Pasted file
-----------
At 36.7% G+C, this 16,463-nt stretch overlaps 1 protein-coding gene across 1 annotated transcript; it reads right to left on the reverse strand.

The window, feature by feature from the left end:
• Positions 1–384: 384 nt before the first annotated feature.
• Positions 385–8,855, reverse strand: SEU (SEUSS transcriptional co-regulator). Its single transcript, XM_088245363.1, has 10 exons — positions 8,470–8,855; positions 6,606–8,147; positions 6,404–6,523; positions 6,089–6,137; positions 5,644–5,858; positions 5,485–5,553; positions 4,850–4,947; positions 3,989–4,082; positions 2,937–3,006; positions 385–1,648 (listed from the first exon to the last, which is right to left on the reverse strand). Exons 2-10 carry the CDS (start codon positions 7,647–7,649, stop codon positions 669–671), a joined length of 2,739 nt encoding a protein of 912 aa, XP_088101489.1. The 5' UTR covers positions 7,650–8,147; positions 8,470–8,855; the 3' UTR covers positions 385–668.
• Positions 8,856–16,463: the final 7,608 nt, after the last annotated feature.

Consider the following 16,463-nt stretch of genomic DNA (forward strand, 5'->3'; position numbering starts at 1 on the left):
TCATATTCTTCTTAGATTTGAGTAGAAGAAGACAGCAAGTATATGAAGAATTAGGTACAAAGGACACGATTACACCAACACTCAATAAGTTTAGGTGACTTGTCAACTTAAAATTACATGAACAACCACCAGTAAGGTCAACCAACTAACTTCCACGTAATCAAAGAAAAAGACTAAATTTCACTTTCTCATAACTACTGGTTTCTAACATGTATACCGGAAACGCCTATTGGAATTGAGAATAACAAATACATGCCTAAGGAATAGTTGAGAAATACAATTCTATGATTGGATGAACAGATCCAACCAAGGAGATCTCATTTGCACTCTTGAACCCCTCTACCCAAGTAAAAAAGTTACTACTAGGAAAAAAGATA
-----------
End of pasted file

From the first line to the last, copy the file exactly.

At 36.7% G+C, this 16,463-nt stretch overlaps 1 protein-coding gene across 1 annotated transcript; it reads right to left on the reverse strand.

The window, feature by feature from the left end:
• Positions 1–384: 384 nt before the first annotated feature.
• Positions 385–8,855, reverse strand: SEU (SEUSS transcriptional co-regulator). Its single transcript, XM_088245363.1, has 10 exons — positions 8,470–8,855; positions 6,606–8,147; positions 6,404–6,523; positions 6,089–6,137; positions 5,644–5,858; positions 5,485–5,553; positions 4,850–4,947; positions 3,989–4,082; positions 2,937–3,006; positions 385–1,648 (listed from the first exon to the last, which is right to left on the reverse strand). Exons 2-10 carry the CDS (start codon positions 7,647–7,649, stop codon positions 669–671), a joined length of 2,739 nt encoding a protein of 912 aa, XP_088101489.1. The 5' UTR covers positions 7,650–8,147; positions 8,470–8,855; the 3' UTR covers positions 385–668.
• Positions 8,856–16,463: the final 7,608 nt, after the last annotated feature.

Consider the following 16,463-nt stretch of genomic DNA (forward strand, 5'->3'; position numbering starts at 1 on the left):
TCATATTCTTCTTAGATTTGAGTAGAAGAAGACAGCAAGTATATGAAGAATTAGGTACAAAGGACACGATTACACCAACACTCAATAAGTTTAGGTGACTTGTCAACTTAAAATTACATGAACAACCACCAGTAAGGTCAACCAACTAACTTCCACGTAATCAAAGAAAAAGACTAAATTTCACTTTCTCATAACTACTGGTTTCTAACATGTATACCGGAAACGCCTATTGGAATTGAGAATAACAAATACATGCCTAAGGAATAGTTGAGAAATACAATTCTATGATTGGATGAACAGATCCAACCAAGGAGATCTCATTTGCACTCTTGAACCCCTCTACCCAAGTAAAAAAGTTACTACTAGGAAAAAAGATA